Who are the Southwests and JetBlues of other continents? Read on and find out. (Photo: Karl Baron)
By Tommy Burson
Outside of the U.S., there are literally thousands of airlines, some catering to multi-million dollar business travelers, others just to families, and some target the ultimate budget traveler. It’s the last one that we’re more interested in, especially for short international flights and travel during holidays and peak seasons, when airfares on traditional airlines tend to soar. Low-budget carriers usually take a no-frills approach, but then, who really needs frills on a short flight?
You probably already look to the likes of Southwest, JetBlue, and maybe even Spirit here in the States — but if you ever find yourself in need of a cheap flight anywhere else in the world, these are the names you want to know.
Africa and the Middle East
Largely void of continental airlines, let alone low-cost carriers, Africa recently welcomed the addition of FastJet to Tanzania. Overseen by the European budget airline EasyJet, two-year-old FastJet also currently operates throughout South Africa, Zimbabwe, and Zambia. Within the next year, the carrier hopes to launch ports in Angola, Ghana, and Kenya. Flights from hub Dar es Salaam to Mt. Kilimanjaro start at $85 round trip, and newly popular flights from Johannesburg, South Africa to the hub begin at around $100.
Air Arabia (Photo: Faisal Akram/Flickr)
Asia & South Pacific
Air Asia (Photo: stratman²/Flickr)
Asia and the South Pacific welcome the sexiest assortment of budget airlines in the world. Three-peat low-cost airline of the year champion Air Asia offers insanely cheap flights to 85 destinations around Asia, the South Pacific, and Australia. To give you a sense of how cheap we’re talking: In a recent promotion, domestic flights from Kuala Lumpur began at $14.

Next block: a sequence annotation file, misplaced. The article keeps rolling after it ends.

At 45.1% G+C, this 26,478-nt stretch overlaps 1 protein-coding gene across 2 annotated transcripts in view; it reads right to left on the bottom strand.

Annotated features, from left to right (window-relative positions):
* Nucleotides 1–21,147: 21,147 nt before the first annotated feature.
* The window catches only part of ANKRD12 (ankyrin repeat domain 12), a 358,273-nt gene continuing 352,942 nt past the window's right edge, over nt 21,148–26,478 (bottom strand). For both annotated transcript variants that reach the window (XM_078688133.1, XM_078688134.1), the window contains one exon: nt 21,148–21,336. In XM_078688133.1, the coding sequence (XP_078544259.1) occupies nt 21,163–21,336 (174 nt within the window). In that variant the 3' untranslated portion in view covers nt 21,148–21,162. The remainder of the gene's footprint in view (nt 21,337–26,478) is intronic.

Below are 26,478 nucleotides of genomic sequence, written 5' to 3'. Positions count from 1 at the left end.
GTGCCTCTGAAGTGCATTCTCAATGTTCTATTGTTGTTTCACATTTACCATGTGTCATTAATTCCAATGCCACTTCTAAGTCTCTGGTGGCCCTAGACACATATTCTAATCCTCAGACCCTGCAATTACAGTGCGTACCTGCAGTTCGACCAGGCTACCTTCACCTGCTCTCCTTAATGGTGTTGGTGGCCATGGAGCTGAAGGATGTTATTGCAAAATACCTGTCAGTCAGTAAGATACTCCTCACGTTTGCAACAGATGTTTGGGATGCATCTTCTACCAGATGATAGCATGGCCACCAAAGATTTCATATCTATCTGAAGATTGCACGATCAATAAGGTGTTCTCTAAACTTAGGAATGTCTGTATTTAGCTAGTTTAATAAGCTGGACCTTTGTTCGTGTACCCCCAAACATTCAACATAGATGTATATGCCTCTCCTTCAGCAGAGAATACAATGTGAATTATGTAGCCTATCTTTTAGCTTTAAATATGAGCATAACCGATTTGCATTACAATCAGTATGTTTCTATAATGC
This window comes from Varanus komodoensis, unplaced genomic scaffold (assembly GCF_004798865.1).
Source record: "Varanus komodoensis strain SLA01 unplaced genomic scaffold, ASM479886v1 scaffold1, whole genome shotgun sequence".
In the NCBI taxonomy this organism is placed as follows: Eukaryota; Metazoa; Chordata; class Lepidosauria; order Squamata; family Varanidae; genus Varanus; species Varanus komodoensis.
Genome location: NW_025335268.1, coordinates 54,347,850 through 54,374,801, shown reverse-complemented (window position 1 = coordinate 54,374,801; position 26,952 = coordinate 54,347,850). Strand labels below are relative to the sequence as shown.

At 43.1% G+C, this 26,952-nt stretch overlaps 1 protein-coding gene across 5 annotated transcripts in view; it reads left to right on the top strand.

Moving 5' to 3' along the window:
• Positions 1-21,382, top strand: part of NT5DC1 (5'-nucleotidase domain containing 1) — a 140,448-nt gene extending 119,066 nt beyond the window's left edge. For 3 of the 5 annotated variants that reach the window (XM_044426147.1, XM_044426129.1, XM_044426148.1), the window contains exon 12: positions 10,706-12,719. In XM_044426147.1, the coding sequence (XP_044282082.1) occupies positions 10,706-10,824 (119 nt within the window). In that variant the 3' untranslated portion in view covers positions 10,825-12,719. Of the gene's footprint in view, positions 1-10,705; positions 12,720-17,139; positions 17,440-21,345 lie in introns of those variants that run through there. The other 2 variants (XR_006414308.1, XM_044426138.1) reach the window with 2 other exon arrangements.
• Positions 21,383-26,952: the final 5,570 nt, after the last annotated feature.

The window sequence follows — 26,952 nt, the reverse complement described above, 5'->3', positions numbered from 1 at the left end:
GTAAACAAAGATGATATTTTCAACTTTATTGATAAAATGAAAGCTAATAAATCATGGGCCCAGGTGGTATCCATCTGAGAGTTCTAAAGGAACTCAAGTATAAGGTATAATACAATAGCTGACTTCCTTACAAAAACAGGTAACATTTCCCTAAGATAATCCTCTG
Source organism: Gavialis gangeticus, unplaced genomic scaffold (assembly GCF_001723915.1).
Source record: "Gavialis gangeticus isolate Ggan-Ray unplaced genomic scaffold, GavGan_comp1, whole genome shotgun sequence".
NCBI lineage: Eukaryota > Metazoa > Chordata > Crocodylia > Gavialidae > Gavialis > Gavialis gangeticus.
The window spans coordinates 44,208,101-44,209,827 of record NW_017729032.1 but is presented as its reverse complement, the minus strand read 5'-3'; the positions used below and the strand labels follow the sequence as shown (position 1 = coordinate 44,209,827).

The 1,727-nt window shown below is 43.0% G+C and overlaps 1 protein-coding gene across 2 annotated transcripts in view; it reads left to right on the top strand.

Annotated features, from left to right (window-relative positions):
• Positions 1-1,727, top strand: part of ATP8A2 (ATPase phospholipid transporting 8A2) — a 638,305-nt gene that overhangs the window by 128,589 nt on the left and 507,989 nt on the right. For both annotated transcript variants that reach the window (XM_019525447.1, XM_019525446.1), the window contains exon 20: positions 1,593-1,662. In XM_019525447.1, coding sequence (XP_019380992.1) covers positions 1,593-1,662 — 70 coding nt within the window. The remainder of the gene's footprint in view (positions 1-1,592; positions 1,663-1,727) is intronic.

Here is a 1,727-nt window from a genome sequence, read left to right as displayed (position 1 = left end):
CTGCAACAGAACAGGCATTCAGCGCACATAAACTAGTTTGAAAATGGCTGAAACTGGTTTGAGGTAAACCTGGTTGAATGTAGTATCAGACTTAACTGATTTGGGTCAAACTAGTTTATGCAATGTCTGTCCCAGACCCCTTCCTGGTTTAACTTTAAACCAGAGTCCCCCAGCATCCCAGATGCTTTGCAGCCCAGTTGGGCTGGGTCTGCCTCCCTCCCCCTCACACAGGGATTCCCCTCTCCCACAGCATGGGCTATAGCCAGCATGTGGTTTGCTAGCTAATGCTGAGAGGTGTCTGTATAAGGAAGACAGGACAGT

Four more Asia-based airline operators have placed in the top 10 of best low-cost airlines in the world. IndiGo navigates India, the Middle East, and the South Pacific. A round-trip ticket from Delhi to Mumbai, for example runs just $130. Still not convinced? Jetstar (based in Australia), Tiger Airways (Singapore), and Scoot (Singapore) also rank very well. Unlike the others, Scoot runs primarily long-haul, last-minute flights; right now, you can snag a flight from Singapore to Seoul for about $180.
Europe mastered budget airlines before that even became a thing. RyanAir offered, and continues to offer, insanely cheap flights throughout Europe — although largely at the cost of comfort, nickle-and-diming passengers for any in-flight luxury (e.g. a carry-on). Still, for those on a tight budget, RyanAir satisfies. Fall specials promote flights at $25 one-way.
EasyJet (Photo: Liam McManus/Flickr)
Comparatively, EasyJet classes up their flights more than RyanAir but with similar low prices. In September alone, EasyJet has over eighty flights, to destinations all over Europe, starting under $50 one-way.
What if you feel like flying cross-continental? Scandinavian carrier Norwegian Airlines reduces the financial burden of flying from the U.S. to Europe, with one-way tickets from NYC to Stockholm for $166 each. (Of course, these flights don’t include checked baggage or meals, so your total costs might be higher unless you pack very lightly.)
Other than the cheap U.S. carriers, two major budget carriers dominate the American marketplace. Canada’s WestJet, another renowned low-cost carrier of 2014, sells some of the cheapest prices at 80 destinations through Canada, the U.S., and Europe. Although peak season from Toronto to NYC is ending, we found that prices between the two cities remain convenient at $250 round-trip.
In South America, low cost carriers vary throughout each country. What’s cheap in Colombia won’t necessarily offer cheap rates in Brazil. Brazilian airline Gol tries, but few South American airlines provide the extensive, continental network of LAN, who’s currently selling flights from Miami to Bogota, Colombia for under $500.
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